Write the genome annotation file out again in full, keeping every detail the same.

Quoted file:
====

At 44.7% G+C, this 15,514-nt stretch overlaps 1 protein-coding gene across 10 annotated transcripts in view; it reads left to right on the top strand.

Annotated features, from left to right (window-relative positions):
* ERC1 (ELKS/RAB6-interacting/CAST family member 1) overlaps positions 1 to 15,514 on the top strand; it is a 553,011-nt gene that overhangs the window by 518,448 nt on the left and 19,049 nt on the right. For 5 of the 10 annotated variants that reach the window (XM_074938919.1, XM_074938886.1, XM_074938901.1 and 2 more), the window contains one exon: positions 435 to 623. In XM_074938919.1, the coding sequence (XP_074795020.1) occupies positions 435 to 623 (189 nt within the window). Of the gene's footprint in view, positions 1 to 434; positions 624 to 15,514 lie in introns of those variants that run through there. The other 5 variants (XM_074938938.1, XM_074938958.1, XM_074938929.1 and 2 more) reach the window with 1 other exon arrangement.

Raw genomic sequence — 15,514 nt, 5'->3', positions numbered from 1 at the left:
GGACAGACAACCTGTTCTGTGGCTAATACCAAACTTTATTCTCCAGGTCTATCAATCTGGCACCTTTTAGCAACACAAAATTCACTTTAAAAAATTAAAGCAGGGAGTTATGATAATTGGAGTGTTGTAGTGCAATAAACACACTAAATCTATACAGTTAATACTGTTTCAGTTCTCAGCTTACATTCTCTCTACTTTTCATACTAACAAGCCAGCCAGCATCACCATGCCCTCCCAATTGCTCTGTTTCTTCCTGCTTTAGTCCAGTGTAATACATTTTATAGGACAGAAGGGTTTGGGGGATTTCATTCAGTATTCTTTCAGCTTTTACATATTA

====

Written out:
At 44.7% G+C, this 15,514-nt stretch overlaps 1 protein-coding gene across 10 annotated transcripts in view; it reads left to right on the top strand.

Annotated features, from left to right (window-relative positions):
* ERC1 (ELKS/RAB6-interacting/CAST family member 1) overlaps positions 1 to 15,514 on the top strand; it is a 553,011-nt gene that overhangs the window by 518,448 nt on the left and 19,049 nt on the right. For 5 of the 10 annotated variants that reach the window (XM_074938919.1, XM_074938886.1, XM_074938901.1 and 2 more), the window contains one exon: positions 435 to 623. In XM_074938919.1, the coding sequence (XP_074795020.1) occupies positions 435 to 623 (189 nt within the window). Of the gene's footprint in view, positions 1 to 434; positions 624 to 15,514 lie in introns of those variants that run through there. The other 5 variants (XM_074938938.1, XM_074938958.1, XM_074938929.1 and 2 more) reach the window with 1 other exon arrangement.

Raw genomic sequence — 15,514 nt, 5'->3', positions numbered from 1 at the left:
GGACAGACAACCTGTTCTGTGGCTAATACCAAACTTTATTCTCCAGGTCTATCAATCTGGCACCTTTTAGCAACACAAAATTCACTTTAAAAAATTAAAGCAGGGAGTTATGATAATTGGAGTGTTGTAGTGCAATAAACACACTAAATCTATACAGTTAATACTGTTTCAGTTCTCAGCTTACATTCTCTCTACTTTTCATACTAACAAGCCAGCCAGCATCACCATGCCCTCCCAATTGCTCTGTTTCTTCCTGCTTTAGTCCAGTGTAATACATTTTATAGGACAGAAGGGTTTGGGGGATTTCATTCAGTATTCTTTCAGCTTTTACATATTA